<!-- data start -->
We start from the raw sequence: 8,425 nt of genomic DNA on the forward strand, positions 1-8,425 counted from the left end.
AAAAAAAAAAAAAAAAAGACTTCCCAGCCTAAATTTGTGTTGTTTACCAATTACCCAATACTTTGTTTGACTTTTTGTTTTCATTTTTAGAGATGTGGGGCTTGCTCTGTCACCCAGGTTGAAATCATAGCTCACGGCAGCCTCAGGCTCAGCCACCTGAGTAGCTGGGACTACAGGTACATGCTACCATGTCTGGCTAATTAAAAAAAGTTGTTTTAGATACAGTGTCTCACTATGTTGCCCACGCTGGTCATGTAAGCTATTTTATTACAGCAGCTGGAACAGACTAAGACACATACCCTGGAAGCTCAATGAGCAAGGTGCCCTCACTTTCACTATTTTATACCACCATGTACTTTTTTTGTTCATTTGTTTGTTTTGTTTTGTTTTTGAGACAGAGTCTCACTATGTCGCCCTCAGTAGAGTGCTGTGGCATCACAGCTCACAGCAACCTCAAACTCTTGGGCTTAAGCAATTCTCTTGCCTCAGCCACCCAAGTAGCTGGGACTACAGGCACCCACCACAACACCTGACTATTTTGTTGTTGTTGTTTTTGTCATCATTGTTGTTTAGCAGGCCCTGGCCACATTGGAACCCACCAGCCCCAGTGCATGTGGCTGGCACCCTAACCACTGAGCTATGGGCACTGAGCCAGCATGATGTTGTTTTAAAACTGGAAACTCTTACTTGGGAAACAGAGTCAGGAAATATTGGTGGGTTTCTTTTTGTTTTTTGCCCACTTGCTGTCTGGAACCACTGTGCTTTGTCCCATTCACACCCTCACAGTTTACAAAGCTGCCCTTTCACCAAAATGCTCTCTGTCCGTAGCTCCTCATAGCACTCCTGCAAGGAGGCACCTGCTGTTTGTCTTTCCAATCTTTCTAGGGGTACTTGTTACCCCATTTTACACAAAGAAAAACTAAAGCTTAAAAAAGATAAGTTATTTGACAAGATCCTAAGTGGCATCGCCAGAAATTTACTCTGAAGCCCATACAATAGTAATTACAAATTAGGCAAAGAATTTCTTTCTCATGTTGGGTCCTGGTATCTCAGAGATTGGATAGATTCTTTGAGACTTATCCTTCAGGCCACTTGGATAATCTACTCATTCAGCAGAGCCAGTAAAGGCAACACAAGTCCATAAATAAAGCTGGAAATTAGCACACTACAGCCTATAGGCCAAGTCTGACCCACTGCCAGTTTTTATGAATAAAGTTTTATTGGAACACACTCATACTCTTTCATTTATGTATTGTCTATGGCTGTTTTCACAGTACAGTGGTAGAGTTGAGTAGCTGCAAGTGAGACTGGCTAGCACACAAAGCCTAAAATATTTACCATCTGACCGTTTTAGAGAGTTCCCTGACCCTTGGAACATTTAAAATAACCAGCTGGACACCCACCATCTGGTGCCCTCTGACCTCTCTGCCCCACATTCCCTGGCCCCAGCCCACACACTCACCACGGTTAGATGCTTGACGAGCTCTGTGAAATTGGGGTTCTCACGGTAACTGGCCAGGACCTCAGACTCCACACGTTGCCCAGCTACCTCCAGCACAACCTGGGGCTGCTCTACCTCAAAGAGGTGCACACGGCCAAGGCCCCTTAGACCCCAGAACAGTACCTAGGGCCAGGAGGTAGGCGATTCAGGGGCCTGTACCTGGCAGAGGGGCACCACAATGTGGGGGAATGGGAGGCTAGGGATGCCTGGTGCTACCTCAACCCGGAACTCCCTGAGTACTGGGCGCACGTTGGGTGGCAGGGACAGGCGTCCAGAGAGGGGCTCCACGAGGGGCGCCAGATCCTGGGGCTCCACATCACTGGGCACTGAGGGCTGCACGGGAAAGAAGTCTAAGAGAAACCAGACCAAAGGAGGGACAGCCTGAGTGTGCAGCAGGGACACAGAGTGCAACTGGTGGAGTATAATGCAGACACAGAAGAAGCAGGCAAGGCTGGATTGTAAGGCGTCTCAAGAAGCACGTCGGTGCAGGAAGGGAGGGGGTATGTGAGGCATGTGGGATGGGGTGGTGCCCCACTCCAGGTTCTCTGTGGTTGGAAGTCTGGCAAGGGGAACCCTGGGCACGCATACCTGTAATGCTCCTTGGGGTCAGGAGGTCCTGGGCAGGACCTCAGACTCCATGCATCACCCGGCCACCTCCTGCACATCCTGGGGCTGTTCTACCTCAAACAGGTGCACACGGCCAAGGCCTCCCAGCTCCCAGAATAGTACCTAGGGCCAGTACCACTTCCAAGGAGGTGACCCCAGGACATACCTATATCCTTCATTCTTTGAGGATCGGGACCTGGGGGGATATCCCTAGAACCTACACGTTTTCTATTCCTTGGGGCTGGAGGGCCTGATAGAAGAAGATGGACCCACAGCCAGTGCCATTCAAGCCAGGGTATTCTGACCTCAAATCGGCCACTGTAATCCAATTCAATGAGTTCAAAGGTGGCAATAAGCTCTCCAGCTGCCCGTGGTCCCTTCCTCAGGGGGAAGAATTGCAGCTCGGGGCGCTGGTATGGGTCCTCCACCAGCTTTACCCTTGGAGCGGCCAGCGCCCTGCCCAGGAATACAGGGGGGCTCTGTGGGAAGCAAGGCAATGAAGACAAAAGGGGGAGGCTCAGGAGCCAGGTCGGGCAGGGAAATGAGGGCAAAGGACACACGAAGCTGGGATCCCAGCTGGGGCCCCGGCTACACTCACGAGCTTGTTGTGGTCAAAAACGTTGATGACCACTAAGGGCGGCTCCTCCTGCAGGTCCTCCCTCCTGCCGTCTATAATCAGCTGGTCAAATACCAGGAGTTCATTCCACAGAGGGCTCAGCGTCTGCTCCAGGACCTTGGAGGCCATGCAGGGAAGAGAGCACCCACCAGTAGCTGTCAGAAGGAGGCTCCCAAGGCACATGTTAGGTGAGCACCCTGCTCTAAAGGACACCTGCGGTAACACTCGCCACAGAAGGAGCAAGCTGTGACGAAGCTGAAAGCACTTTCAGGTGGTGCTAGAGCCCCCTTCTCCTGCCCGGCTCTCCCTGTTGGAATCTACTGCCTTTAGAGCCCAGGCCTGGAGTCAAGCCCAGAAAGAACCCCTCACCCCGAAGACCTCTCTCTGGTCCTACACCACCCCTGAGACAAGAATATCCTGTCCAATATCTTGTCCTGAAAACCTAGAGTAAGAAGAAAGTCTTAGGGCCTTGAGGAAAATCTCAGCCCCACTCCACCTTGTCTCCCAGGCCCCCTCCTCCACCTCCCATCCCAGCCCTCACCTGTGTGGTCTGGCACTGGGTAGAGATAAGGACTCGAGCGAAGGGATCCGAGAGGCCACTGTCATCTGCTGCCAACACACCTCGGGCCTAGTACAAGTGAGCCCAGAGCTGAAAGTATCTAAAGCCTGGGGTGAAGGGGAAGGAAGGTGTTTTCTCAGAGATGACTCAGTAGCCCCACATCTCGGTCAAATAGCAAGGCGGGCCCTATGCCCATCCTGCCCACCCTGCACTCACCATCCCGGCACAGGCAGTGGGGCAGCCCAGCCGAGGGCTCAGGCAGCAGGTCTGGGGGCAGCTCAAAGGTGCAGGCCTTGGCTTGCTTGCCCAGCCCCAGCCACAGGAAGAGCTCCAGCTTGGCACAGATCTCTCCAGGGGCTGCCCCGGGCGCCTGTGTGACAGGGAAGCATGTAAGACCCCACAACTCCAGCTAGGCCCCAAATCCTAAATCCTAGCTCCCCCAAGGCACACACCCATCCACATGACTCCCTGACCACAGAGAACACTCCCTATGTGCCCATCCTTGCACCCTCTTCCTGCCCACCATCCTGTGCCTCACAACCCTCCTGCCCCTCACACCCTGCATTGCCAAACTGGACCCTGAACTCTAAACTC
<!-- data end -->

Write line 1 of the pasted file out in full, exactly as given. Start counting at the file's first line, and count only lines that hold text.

We start from the raw sequence: 8,425 nt of genomic DNA on the forward strand, positions 1-8,425 counted from the left end.